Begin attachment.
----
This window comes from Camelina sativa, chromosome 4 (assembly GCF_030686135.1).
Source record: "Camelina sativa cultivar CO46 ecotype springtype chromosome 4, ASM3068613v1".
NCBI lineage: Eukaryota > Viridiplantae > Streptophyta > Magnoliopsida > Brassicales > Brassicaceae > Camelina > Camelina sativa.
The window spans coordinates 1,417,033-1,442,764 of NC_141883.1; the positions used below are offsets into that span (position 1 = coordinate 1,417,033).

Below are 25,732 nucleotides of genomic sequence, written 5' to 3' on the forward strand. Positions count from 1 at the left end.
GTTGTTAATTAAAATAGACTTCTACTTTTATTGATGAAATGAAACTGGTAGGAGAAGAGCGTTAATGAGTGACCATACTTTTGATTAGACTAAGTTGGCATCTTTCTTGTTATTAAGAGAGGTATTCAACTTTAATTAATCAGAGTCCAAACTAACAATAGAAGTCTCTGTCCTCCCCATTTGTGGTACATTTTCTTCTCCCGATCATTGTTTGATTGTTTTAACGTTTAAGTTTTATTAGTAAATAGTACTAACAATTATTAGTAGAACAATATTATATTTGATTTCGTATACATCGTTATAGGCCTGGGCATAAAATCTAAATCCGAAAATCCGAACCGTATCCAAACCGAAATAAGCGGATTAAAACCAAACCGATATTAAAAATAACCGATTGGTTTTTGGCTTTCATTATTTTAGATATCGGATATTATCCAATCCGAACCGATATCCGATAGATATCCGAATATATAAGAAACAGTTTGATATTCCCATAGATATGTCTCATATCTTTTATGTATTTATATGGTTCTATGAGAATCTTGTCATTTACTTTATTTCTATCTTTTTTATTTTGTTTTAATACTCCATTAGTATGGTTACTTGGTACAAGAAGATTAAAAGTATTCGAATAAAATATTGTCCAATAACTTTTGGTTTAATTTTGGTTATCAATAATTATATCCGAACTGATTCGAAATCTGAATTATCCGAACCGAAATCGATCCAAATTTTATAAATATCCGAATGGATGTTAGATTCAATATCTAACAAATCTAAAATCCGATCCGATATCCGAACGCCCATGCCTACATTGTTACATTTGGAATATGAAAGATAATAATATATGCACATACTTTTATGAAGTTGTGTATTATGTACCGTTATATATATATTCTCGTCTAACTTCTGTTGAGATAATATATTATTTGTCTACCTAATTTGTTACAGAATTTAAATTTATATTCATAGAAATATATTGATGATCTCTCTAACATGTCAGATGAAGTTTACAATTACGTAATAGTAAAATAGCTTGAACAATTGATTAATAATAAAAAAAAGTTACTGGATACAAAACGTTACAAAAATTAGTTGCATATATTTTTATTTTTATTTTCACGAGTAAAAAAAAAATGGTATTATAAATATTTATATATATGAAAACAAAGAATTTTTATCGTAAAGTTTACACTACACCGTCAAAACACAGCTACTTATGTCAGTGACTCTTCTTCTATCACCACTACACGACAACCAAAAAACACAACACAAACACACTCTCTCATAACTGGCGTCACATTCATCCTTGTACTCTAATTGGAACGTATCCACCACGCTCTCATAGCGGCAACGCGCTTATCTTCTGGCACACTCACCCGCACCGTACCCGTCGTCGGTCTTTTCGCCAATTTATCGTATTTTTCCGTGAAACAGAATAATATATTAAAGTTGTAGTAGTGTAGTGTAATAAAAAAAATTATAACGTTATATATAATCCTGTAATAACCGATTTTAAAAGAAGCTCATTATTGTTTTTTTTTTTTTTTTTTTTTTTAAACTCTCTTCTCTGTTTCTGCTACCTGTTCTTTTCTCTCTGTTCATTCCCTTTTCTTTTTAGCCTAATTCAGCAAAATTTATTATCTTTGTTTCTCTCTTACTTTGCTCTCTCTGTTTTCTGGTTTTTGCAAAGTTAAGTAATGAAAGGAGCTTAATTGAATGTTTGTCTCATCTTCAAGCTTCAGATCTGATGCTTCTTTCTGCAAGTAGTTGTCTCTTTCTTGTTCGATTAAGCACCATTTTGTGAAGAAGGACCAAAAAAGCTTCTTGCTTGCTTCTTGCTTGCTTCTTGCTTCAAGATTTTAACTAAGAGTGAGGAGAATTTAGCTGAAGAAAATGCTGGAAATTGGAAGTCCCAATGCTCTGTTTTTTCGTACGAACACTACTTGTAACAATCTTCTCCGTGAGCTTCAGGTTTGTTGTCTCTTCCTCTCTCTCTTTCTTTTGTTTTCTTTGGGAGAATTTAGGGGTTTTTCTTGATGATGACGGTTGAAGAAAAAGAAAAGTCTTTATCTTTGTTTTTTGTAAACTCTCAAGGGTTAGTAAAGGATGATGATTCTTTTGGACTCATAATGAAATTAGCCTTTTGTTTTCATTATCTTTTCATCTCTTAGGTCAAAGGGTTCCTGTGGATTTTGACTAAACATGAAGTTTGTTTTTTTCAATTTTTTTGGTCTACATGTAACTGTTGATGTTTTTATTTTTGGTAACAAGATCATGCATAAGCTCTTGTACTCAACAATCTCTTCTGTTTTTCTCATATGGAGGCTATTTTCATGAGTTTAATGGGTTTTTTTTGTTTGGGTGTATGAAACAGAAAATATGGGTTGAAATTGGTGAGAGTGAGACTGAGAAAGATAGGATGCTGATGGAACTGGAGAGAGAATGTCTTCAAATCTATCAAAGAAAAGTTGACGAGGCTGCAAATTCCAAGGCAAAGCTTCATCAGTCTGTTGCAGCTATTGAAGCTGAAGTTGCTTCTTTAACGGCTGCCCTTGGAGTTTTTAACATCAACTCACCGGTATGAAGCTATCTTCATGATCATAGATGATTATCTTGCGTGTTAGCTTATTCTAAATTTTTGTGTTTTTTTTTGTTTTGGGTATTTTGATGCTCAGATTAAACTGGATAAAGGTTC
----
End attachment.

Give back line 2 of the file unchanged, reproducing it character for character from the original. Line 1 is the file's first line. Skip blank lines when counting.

Source record: "Camelina sativa cultivar CO46 ecotype springtype chromosome 4, ASM3068613v1".